Saguaro National Park East - Rincon Mountain District
Saguaro cactus are a marvel of the desert. They grow very slowly, use every bit of water, provide homes for woodpeckers and owls, and can live 150 - 200 years. In the Saguaro National Park East, kids have a chance to see ancient saguaro cactus forests. Look for saguaro with multiple arms - these are the oldest ones (the first arm doesn't grow until the cactus is 60 years old).
Visitor Center - Stop at the visitor center to pick up maps, Junior Ranger program, Discovery Pack and a guide to the Cactus Forest Drive. Tip: Park entrance fee is good for Saguaro National Park East and West. Click here for the schedule of naturalist led walks, including night walks.
Cactus Forest Drive - This 8 mile scenic loop drive is a wonderful way to experience the remarkable landscape that's home to the saguaro and animals, such as javelinas, desert tortoises, screech owls, bats, cactus wrens and desert spiny lizards. If you come in summer, it may be too hot too hike much, so this drive is a good alternative.
Mica View Picnic Area - From the picnic area (with shaded tables), walk down the Mica View Trail a bit - not only are there saguaros to see close up, but fuzzy cholla and prickly pear galore. The road to the picnic area is dirt, but well-graded.
Desert Ecology Trail - This paved 1/4 mile loop trail is good if you have a toddler or child in a stroller. Plaques along the trail explain how plants and animals adapt to the desert environment and seasons in the desert.
Freeman Homestead Trail - Hike this one mile loop trail to see where the Freeman family (including children) lived in the early 20th century. There's nothing left of the adobe house except a dirt mound, but on the trail you'll see amazing old saguaro cactus, including one with thirty arms! Also on the trail are interpretive signs with activities for kids to do (e.g. go down to the wash, dig in the dirt, and you'll find moisture just before the surface).
Javelina Picnic Area - A large picnic area with plenty of shaded tables, and your best bet for picnicking when its hot.
Safety tips: When you're out hiking, even on a short hike, bring lots of drinking water. Stay back from cactus - you don't want to spend your time picking spines out of little fingers and arms. Weather in summer can be unpredictable, and thunderstorms and lightning are common in July and August.
Sabino Canyon - Sabino Canyon is an amazing oasis in the desert, a (almost) year-round creek flows down through a canyon dotted with saguaro cactus forests. A shuttle goes in a loop up and down the canyon, so you can hike as much as you feel like with kids, then hop on the shuttle bus. Bring your picnic lunch and spend the day splashing in the water, playing on the rocks and hiking in Sabino Canyon.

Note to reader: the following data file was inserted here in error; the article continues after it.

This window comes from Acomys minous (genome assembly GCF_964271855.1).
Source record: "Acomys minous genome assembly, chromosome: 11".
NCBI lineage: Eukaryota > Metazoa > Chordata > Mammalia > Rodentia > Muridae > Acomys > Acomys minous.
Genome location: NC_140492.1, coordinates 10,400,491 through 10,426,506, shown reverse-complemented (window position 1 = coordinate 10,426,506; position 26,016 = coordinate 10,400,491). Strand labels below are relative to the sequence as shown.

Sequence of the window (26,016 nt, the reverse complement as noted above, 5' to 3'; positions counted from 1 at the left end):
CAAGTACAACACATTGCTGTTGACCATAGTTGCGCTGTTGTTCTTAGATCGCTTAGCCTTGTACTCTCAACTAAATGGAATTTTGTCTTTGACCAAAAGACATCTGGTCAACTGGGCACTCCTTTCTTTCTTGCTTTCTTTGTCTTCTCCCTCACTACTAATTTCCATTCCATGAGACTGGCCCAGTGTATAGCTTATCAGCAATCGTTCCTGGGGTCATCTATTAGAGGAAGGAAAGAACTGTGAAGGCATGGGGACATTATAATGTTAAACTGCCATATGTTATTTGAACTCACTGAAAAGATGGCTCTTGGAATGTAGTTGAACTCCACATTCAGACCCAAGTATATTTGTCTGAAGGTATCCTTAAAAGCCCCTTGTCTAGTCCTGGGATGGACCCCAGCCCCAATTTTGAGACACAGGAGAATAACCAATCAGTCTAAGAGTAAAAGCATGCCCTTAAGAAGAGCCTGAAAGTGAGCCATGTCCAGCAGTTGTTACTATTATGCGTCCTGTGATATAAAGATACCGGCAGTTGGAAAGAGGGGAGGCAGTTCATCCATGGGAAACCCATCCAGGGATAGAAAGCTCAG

Visitor Center - At the visitor center, check out exhibits about plants, animals, and geology of the canyon, touch a rattlesnake skin, saguaro rib, white tail deer antler at the touch table, work on a jigsaw puzzle, and pick up trail maps and shuttle bus tickets.
Sabino Canyon Shuttle - The shuttle departs from the visitor center; there are 9 different stops, and the shuttle goes both directions in a loop. You can get on and get off the shuttle, or ride the complete loop (it takes about an hour). The bus driver narrates useful information about the natural history of the canyon and points out animals, plants and trees to look for.
Shuttle stops 1, 2 and 8 have drinking water, stops 1 - 6 have picnic tables, and every stop except 7 has restrooms.
Sabino Beach - Get off at stops 5 or 6 and walk to Sabino Beach, a white sandy beach along the creek, perfect for little kids. Stops 5 and 6 also have very nice picnic tables along the creek.
Sabino Creek Trail - Ride the shuttle to stop 9. From shuttle stop, go the trail 100 ft or so, bear to left at the sign for Sabino Creek Trail (the other trail, the Phoneline Trail, goes up the canyon, away from the creek). It's a half mile trail, one mile round trip, to the creek. At two places on the trail, follow the cairns (rock piles) that mark where the trail goes. Bring your lunch and play along the creek (if the water is high, be careful).
Bear Canyon - If you have older kids or teens, go for a hike up Bear Canyon to the dramatic Seven Falls cascading off a rocky cliff, 4 miles round trip. From the visitor center, take the Bear Canyon shuttle to the Bear Canyon Trailhead. The trail crosses the creek and has switchbacks up the side of the canyon. Tip: Don't attempt to cross the creek during high water.
Trail Dust Town (E. Tanque Verde Rd.) - A little bit of the wild west, right in Tucson. Ride the CP Huntington train, go inside the jail in the sheriff's office, wander past Alkalai Flats ghost town, an Indian village with teepees, covered wagons, stage coach, and vintage wooden carriages. Ice cream and cowboy steakhouse restaurant on-site, plus free wild west stunt shows, every night.
Golf N Stuff - Next door to Trail Dust Town, here's a family fun center with go-karts, bumper boats, climbing wall, and every one in the family will enjoy 18 holes of mini-golf.
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